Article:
Mark Hensby’s Curious Suspension

Mark Hensby is familiar with punishment that seems harsh for the crime. He learned that growing up in Australia, when a sloppily made bed, an untidy closet, even cutlery held the wrong way, led to brutal beatings by his father.

“If you didn’t push the toothpaste from the bottom of the tube, he’d smash you,” Hensby said. The father died almost 20 years ago, but the son’s memories haven’t dimmed. “When we were younger we’d get whipped with a belt. When we got older, it started to be fists. Golf got me through it. I was at the course at five every morning before my dad got home from work. I didn’t want to see him. And I came home at dark because he started work at eight. Most things in my life have been pretty easy since living with that guy.”

Hensby is telling his story over breakfast at TPC Scottsdale, where he spends his days practicing while waiting out a suspension from the PGA Tour. On Dec. 11, the Tour announced Hensby had violated its anti-doping policy by failing to provide a urine sample after the first round at October’s Sanderson Farms Championship. His was the first case after the Tour decided to make drug-test violations public. He was banned for a year.

Sanderson Farms was Hensby’s first PGA Tour start of the year. He had been consigned to the Tour, logging just one top-20 finish in 14 events. Long gone were the days when he reached No. 27 in the world, won the John Deere Classic and finished top-five at the Masters and U.S. Open. He was 46 and had struggled for more than a decade. He opened with a dismal 78, and on the 18th hole told his caddie that his playing career was about done. That frustration boiled over when he was summoned for a drug test after signing his card.

Hensby says he had urinated on his 17th hole and knew he faced a long wait to produce a sample. When a Tour official admitted he had no authority to keep him at the course, Hensby left. That evening he ignored a call and a text from the Tour’s senior vice president Andy Levinson telling him he needed to return.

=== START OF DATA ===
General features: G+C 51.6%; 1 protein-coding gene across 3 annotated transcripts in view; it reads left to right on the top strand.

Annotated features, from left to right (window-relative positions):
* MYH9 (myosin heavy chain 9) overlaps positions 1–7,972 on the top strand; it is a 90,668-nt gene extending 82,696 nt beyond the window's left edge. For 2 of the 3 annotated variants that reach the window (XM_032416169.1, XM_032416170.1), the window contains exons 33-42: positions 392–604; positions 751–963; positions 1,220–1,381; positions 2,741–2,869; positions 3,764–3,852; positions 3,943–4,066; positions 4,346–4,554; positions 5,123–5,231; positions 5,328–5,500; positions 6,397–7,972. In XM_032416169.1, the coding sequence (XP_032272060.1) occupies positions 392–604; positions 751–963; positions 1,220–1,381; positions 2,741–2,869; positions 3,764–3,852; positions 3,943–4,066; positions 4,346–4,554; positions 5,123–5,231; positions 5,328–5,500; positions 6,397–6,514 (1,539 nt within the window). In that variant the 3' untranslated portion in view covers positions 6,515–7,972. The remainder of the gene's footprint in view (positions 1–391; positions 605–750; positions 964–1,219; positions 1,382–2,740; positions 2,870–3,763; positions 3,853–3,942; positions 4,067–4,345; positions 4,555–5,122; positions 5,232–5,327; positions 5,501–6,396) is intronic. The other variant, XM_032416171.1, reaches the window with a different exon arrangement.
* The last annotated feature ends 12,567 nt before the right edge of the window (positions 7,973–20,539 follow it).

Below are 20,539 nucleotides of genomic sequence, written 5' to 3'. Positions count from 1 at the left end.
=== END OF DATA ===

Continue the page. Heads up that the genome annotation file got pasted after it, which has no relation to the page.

“I wasn’t going back. They can do it in the morning. I didn’t see the big issue,” Hensby recalled. “That was my big mistake.”

He was disqualified from the tournament. Several weeks later, he received an email telling him he was benched for a year. Hensby was stunned. He wrote to Tour commissioner Jay Monahan pleading his case, to no avail.

Hensby gives the impression of a man quick to laugh but also sensitive to perceived slights or unfairness. In early January, the PGA Tour announced that Brad Fritsch had inadvertently taken a prohibited substance as part of a weight-loss program, a violation Fritsch had self-reported. His suspension: three months. Hensby called Monahan.

“I just wanted to be treated as fair as everyone else. I think 12 months is too much, and my reaching out to him is to try and get my ban shortened. I think six months is plenty,” he said. His call has not been returned.

“He’s busy, but he’s not that busy,” Hensby said. “I’ve brought this on myself, but 12 months is a long time. I may as well have done drugs and taken the test. I’d get the same result.”

Have you ever used a performance-enhancing substance? I ask.


Recreational drugs?


You know it looks suspicious when you didn’t take the test?

“Of course,” he said. “In the last three years, I’ve made $22,000. If I’m taking a performance-enhancing drug then obviously it’s not performance-enhancing.”

Hensby insists a brighter star would have been treated differently.

“Maybe they did make an example of me. PGA Tour players talk. We all know what goes on. I believe there are guys who are higher-profile players that have probably tested positive and it’s gone by the wayside. Unless you have proof of that …” His voice trails off and he shrugs his shoulders. “The Tour’s always going to say that’s not true.”

The Tour’s policy is to decline further comment on disciplinary action after making its announcement. Shortening Hensby’s suspension seems highly unlikely. That leaves him biding his time until Oct. 26, when the ban ends. He plans to enter Q-School a few weeks after that.

Meantime, he’s looking at state opens to sharpen his game.

“I’m going to work as hard as I can to get back,” he said. “I have more motivation than I’ve had in years.”

Golfweek, March 11, 2018.

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